Three minutes later, Kerr was one slightly sloppy touch away from thrusting into a wide gap that had opened up at the left side of the Hibs defence again.
This time O’Halloran was on the touchline and Kerr was his in-field option around 25 yards from goal.
That his body position was on the half-turn to go immediately forward, rather than square or even half-turned back, would have enabled him to get into the penalty box unchallenged had it not been for his first touch taking the ball waist high. This slight delay in having full control allowed Scott Allan the crucial time to sprint in from a defensive poor starting position, shut the offensive option down and force Kerr into a more conventional backwards pass.
The third near-thing for Kerr in a period of Saints territorial dominance and the skipper seeing a lot of the ball in the Hibs half of the pitch came when Danny McNamara found him with a throw-in.
Again about 25 yards out and unmarked, he got the ball out of his feet and spotted Stevie May, just brought on for Hendry a few seconds earlier, making the sort of outside-to-in run across the face of the right-back and right-sided centre-half Davidson will want much more of. Had the cross matched the sprint of May, the substitute could have buried a glancing header with his first touch of the match.
Instead it didn’t get past Ryan Porteous.
Kerr knows how near he and his team came to breaking down the joint league leaders on several occasions. Given Hibs haven’t conceded yet from open-play, and Saints found so many holes in their defence in that second half on Sunday, the long-term optimism for the season isn’t just hollow talk.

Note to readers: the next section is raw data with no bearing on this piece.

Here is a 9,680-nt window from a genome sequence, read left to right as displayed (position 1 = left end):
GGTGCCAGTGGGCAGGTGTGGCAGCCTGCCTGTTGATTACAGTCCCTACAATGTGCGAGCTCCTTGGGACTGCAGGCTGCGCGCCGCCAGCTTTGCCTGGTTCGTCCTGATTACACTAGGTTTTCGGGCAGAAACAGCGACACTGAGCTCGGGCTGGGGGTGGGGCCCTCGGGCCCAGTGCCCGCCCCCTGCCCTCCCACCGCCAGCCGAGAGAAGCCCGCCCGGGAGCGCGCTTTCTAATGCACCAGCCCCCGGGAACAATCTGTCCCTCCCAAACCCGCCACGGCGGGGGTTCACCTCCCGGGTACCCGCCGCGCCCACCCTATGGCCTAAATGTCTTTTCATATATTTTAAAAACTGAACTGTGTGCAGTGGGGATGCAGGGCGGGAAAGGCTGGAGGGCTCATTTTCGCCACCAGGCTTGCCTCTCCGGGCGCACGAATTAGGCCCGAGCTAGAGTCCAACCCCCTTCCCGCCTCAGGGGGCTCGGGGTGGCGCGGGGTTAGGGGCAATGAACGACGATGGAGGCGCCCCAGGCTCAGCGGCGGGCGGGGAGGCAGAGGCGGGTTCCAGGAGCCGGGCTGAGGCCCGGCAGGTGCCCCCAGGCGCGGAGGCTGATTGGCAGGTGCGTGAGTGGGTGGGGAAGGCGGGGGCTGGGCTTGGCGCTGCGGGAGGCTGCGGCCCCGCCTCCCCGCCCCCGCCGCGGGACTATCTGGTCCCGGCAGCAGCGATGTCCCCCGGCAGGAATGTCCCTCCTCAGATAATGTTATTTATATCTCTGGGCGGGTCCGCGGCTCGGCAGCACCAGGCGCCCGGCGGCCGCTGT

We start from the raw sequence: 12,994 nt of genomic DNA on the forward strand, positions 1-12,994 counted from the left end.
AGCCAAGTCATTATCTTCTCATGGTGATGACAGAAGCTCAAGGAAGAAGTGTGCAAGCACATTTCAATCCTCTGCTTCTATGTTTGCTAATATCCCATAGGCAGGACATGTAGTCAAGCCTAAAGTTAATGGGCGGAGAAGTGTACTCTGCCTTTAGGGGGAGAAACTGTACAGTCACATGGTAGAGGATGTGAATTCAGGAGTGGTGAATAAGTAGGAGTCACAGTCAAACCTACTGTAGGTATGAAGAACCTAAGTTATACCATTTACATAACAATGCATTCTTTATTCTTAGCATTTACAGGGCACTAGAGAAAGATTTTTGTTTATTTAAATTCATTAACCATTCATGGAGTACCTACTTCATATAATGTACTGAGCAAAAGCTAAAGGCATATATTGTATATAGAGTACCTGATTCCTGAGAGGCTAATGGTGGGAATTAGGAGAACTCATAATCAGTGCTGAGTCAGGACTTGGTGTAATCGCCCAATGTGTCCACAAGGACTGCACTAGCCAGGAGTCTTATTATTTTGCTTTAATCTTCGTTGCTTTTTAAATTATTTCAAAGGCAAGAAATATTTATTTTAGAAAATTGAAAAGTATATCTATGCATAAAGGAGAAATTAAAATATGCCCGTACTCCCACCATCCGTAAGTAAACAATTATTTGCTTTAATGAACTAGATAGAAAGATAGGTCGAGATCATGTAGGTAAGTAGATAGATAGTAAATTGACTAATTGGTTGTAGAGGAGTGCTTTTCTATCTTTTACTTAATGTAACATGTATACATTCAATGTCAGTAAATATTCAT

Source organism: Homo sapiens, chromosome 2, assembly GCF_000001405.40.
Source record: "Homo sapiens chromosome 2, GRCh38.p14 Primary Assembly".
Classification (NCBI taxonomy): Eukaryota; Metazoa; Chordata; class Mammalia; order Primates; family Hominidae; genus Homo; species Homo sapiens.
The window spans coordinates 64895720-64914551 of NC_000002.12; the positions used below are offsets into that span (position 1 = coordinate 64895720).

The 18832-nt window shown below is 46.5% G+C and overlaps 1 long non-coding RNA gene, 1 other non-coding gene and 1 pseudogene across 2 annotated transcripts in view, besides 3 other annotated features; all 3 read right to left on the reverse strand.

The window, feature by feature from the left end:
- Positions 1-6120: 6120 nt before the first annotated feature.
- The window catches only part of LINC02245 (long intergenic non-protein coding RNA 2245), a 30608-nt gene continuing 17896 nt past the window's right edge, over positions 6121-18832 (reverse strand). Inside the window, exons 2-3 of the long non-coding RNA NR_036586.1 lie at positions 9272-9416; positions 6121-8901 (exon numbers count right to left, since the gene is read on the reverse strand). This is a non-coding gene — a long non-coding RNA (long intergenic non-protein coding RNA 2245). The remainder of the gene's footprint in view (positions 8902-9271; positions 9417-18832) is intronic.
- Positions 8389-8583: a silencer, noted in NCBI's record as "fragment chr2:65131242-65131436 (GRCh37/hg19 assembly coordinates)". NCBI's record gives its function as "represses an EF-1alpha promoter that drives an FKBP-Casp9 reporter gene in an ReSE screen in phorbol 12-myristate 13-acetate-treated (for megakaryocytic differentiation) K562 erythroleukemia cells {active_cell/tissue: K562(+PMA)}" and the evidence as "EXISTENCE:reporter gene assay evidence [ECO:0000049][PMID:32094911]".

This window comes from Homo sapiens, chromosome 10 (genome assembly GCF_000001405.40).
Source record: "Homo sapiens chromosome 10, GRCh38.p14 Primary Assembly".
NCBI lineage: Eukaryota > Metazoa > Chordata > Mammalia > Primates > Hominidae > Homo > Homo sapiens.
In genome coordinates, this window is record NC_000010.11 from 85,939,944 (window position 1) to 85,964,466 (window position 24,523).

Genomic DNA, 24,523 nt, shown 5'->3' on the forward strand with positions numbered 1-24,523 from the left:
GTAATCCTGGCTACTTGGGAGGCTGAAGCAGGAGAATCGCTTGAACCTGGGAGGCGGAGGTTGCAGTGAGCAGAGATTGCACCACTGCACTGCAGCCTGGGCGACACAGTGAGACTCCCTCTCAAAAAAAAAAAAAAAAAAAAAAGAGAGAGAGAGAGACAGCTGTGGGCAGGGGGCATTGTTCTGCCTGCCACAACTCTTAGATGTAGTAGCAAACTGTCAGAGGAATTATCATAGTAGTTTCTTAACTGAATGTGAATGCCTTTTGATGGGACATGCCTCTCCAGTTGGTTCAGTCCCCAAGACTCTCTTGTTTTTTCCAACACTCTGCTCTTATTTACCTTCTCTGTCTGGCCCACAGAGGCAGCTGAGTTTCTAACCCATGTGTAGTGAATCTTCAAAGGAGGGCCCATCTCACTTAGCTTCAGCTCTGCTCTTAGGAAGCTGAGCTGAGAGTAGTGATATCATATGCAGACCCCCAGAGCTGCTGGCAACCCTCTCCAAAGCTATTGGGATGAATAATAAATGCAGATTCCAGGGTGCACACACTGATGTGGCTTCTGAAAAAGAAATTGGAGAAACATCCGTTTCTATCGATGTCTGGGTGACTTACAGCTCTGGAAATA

“We played well for large parts of the game and could have moved on to win it,” he said. “We got into a lot of positions that really threatened them, especially in the second half.
“You can see that I like going forward and I feel comfortable doing that. If there was a player on the end of a couple of my crosses it could have been a different game.”
Saints are only one point better off five fixtures into this season than they were at the same stage of the previous campaign. But Kerr believes it is more relevant to compare and contrast the way they are/were performing than merely looking at numbers on a table.
“Last season we were losing games and playing badly,” he said. “But just now I think we’re playing well. We can’t worry too much.”
The curve of Kerr’s attacking influence on Davidson’s side is on the rise and won’t be going unnoticed in opposition analysis meetings.
If teams identify him as a focal point worthy of closer attention that will open up opportunities and overloads elsewhere on the pitch. And, with a left-sided centre-half in the back three, Jamie McCart, also happy to take a pass in tight spaces, seeing him step into midfield may become a more common occurrence than it has been to date.